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    Cochiti Pueblo Figure, ca. 1895

    Appraised Value:

    $3,000 - $5,000 (2007)

    Appraised on: July 28, 2007

    Appraised in: Louisville, Kentucky

    Appraised by: Bruce Shackelford

    Category: Tribal Arts

    Episode Info: Trash to Treasure (#1220)
    Louisville (#1213)

    Originally Aired: April 21, 2008

    slideshow IMAGE: 1 of 0  

    More Like This:

    Form: Figure
    Material: Pottery
    Period / Style: 19th Century
    Value Range: $3,000 - $5,000 (2007)

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    Appraisal Video: (2:00)


    Appraised By:

    Bruce Shackelford
    Tribal Arts

    Appraisal Transcript:
    GUEST: I have a friend who had birds in her attic, and she asked me to help her clean it out, and I volunteered, and she told me to throw everything out. And I decided that I'd go and ask her and make sure, because I saw some things up there, and she said, "No, it's all trash. Throw it out." So I kept this and a few other pieces.

    APPRAISER: Was there any reason why you kept this one?

    GUEST: Not really. I just kind of liked it. It was kind of different, and it looked old, but I couldn't tell if it was old or not, so...

    APPRAISER: Do you know if she bought this?

    GUEST: No, I don't think she bought it. I think that there were things that had been up there for a while, 'cause there was old newspaper articles in there with it, too. Early, earlier newspaper articles, so...

    APPRAISER: Okay, it's from New Mexico, and it's from a Pueblo village near Santa Fe called Cochiti, and these figures were made strictly to sell to the tourist. And they started making them pretty early. This one was probably made 1890, 1900, right in there. It's hard to come up with an exact date. What's neat about this is it's a full-sized figure, and the design on it's great, the birds on the front. And what I really like is, the back. It's got this full pattern that goes all over it, and really has a nice design. The bad part is, the foot's broken. These have gotten real collectible, even though they're like tourist things. I mean, the Cochiti people literally stood beside the railroad track at the train station and sold these things for, like, a quarter. If this was to come up for sale in a gallery in Santa Fe, it would bring somewhere, $3,000 to $5,000.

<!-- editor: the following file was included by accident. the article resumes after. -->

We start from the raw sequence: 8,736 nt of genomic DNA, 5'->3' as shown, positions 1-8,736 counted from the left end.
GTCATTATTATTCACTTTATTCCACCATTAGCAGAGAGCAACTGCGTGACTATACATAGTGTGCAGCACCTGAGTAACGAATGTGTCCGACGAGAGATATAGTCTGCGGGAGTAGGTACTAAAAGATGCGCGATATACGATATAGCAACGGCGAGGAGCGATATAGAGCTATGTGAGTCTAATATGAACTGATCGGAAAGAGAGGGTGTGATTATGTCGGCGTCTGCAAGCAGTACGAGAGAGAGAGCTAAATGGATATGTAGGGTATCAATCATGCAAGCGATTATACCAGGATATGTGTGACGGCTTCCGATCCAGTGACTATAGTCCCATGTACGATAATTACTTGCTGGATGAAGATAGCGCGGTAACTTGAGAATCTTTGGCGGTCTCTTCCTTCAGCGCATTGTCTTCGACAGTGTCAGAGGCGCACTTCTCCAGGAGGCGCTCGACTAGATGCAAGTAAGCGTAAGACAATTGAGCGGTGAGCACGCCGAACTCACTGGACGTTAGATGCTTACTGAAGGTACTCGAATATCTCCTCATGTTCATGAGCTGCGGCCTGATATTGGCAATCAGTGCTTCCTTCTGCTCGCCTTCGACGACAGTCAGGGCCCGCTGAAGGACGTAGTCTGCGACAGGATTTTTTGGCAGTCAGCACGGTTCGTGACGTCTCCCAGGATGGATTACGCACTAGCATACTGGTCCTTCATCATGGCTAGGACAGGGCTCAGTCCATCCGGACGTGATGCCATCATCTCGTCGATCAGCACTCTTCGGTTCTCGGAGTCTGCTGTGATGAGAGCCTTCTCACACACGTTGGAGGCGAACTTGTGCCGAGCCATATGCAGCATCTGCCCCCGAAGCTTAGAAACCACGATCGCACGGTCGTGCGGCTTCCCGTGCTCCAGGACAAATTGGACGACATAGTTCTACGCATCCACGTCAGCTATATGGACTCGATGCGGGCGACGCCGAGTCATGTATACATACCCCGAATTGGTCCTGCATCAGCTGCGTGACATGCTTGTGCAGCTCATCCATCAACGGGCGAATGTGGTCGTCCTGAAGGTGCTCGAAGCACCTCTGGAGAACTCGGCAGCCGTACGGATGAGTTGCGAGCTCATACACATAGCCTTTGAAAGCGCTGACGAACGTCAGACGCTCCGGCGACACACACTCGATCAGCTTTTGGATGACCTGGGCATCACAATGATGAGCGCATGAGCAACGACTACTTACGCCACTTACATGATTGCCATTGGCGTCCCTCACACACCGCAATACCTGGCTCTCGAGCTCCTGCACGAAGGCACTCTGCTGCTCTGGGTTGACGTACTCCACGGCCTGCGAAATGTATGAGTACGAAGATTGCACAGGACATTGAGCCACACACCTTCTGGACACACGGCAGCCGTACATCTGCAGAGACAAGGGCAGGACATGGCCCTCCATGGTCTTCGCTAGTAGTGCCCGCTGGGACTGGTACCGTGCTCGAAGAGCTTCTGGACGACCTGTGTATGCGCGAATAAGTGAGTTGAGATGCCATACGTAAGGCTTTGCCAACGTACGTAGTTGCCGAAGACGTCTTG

GUEST: You're kidding, right?

    APPRAISER: No, I'm not kidding. And there are some bigger ones, but this is a great one, and I mean, I'm even talking with a broken foot, it's worth that.

    GUEST: Wow. It was a hot sweaty day up there, I'm glad I did now.

    APPRAISER: Yeah. Paid off in the end, huh?

    GUEST: Yeah, it did. Thank you. I appreciate it.

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